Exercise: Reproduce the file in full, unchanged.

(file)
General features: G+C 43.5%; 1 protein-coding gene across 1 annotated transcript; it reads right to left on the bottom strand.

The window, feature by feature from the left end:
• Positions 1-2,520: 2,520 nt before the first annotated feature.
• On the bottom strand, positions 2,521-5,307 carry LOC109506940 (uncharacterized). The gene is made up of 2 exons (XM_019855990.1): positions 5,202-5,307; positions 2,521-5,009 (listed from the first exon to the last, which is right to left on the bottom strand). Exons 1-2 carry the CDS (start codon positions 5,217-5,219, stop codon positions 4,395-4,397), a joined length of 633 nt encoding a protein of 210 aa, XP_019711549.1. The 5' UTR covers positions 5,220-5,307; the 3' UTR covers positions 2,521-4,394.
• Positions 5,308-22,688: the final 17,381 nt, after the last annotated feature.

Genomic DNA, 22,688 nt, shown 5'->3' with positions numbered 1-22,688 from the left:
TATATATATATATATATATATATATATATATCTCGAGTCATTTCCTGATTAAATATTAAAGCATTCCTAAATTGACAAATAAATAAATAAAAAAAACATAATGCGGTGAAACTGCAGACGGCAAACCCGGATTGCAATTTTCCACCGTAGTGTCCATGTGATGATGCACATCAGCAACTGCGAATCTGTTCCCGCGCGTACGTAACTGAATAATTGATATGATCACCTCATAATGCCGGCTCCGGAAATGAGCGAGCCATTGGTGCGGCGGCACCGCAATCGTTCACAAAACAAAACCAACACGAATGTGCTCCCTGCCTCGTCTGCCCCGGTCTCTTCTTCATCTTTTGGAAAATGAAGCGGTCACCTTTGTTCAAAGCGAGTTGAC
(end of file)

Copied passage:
General features: G+C 43.5%; 1 protein-coding gene across 1 annotated transcript; it reads right to left on the bottom strand.

The window, feature by feature from the left end:
• Positions 1-2,520: 2,520 nt before the first annotated feature.
• On the bottom strand, positions 2,521-5,307 carry LOC109506940 (uncharacterized). The gene is made up of 2 exons (XM_019855990.1): positions 5,202-5,307; positions 2,521-5,009 (listed from the first exon to the last, which is right to left on the bottom strand). Exons 1-2 carry the CDS (start codon positions 5,217-5,219, stop codon positions 4,395-4,397), a joined length of 633 nt encoding a protein of 210 aa, XP_019711549.1. The 5' UTR covers positions 5,220-5,307; the 3' UTR covers positions 2,521-4,394.
• Positions 5,308-22,688: the final 17,381 nt, after the last annotated feature.

Genomic DNA, 22,688 nt, shown 5'->3' with positions numbered 1-22,688 from the left:
TATATATATATATATATATATATATATATATCTCGAGTCATTTCCTGATTAAATATTAAAGCATTCCTAAATTGACAAATAAATAAATAAAAAAAACATAATGCGGTGAAACTGCAGACGGCAAACCCGGATTGCAATTTTCCACCGTAGTGTCCATGTGATGATGCACATCAGCAACTGCGAATCTGTTCCCGCGCGTACGTAACTGAATAATTGATATGATCACCTCATAATGCCGGCTCCGGAAATGAGCGAGCCATTGGTGCGGCGGCACCGCAATCGTTCACAAAACAAAACCAACACGAATGTGCTCCCTGCCTCGTCTGCCCCGGTCTCTTCTTCATCTTTTGGAAAATGAAGCGGTCACCTTTGTTCAAAGCGAGTTGAC